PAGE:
16. a. Notwithstanding any other provision of law, rule or regulation to the contrary, the grades three through eight English language arts and mathematics state assessments and all other state-created or administered tests shall not be required to be utilized in any manner to determine a teacher or principal evaluation required by this section.

The law also makes permanent the moratorium established for the use of results of state ELA and Math exams on a student’s academic record.

In addition, the law eliminates the mandate that teachers whose courses ended in a state regents exam or the state 8th-grade science exam would be subject to an individual student learning objective (SLO) based on student performance in that class.

Under the current APPR plan and the moratorium now in place for the use of the state’s 3-8 ELA and Math tests, many districts have been forced to set up an SLO that applies to most of their teachers while those whose classes that ended in a regents or state science 8 exams are subjected to a different set of more stringent rules.  The passage of A. 10475 would put an end to this inequity.

Perhaps the most important component of the proposed reform legislation from a union perspective is the reclaiming of the rights of teachers and principals to decide issues concerning what and how assessments will be used in APPR.

Section 16c of the law is as follows:

c. The selection and use of an assessment in a teacher or principal's evaluation pursuant to paragraphs a and b of this subdivision and subdivision four of this section shall be subject to collective bargaining pursuant to article fourteen of the civil service law.

For unions and school districts, all options are once again on the table regarding the utilization of test results.  Some districts may decide to return to the use of the state ELA and Math exams in APPR.  Others may look to alternative assessments other than state exams.  Whatever the decision, choices for assessments will no longer be made in a top-down fashion.  Unions will have a direct say on what types of assessments are valid for use in their evaluations.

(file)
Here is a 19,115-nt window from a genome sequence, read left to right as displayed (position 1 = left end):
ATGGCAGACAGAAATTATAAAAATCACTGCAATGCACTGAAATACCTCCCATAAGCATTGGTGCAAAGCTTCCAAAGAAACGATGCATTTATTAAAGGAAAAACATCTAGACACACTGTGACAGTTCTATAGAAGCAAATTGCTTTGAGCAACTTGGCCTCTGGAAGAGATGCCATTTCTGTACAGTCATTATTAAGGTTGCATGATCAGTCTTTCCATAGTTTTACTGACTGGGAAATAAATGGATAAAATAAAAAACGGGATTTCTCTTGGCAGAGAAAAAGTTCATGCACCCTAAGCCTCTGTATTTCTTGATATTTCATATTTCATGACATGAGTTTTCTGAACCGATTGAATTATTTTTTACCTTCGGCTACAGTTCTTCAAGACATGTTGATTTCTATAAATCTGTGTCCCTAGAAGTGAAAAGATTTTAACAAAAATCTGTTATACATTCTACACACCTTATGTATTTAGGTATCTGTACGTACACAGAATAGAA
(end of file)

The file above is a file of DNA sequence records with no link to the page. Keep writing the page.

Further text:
The freedom from state mandates in assessments used for teachers and principals should also be a welcome change for school district administrations and Boards of Education.  No longer will a “one size fits all” mindset dominate the public education landscape.

If the state tests don’t have to be used anymore, why don’t they just get rid of them altogether?

The federal Every Student Succeeds Act (ESSA), signed by President Obama in 2015, returned a great deal of control to the states in regards to education policy.  The Race to the Top initiative was ended as were the punitive measures imposed by the federal government to states for not meeting standards established in the 2001 No Child Left Behind education act (NCLB).  While many of the provisions of NCLB were eliminated, one provision that was kept in place was a federal requirement that annual testing must take place in each state, each year, for all students in grades 3 through 8, with one test in Math and one in English, taken during a student’s high school years.

The testing provision established in the ESSA makes it impossible for our state to eliminate completely the administration of the state ELA and Math tests without replacing those tests with another state assessment.  Nevertheless, removal of the requirement that local districts use state tests for teacher and principal evaluation or on a student’s permanent academic record might free up the state education department and Board of Regents to make more substantial changes to the exams in terms of length and the curriculum from which the tests are derived.

The first step, some experts believe, was to remove the high stakes component from the testing.  The next would be to reform the exams in such a way that ensures buy-in from students, teachers, administrators, and parents.

As things stand in the present, the majority of the stakeholders in public education have little more than a lukewarm response to this glass half full approach to education reform presented in legislation A. 10475.  It remains to be seen whether or not state lawmakers will be able to do anything to adequately assuage the concerns of the thousands of parents who opt-out their children from state tests each year, and the large group of educators who believe legislation A. 10475 falls woefully short of the full APPR repeal put forth by the Governor’s worthy competitor for the Democratic nomination for Governor.  On these issues, only time will tell.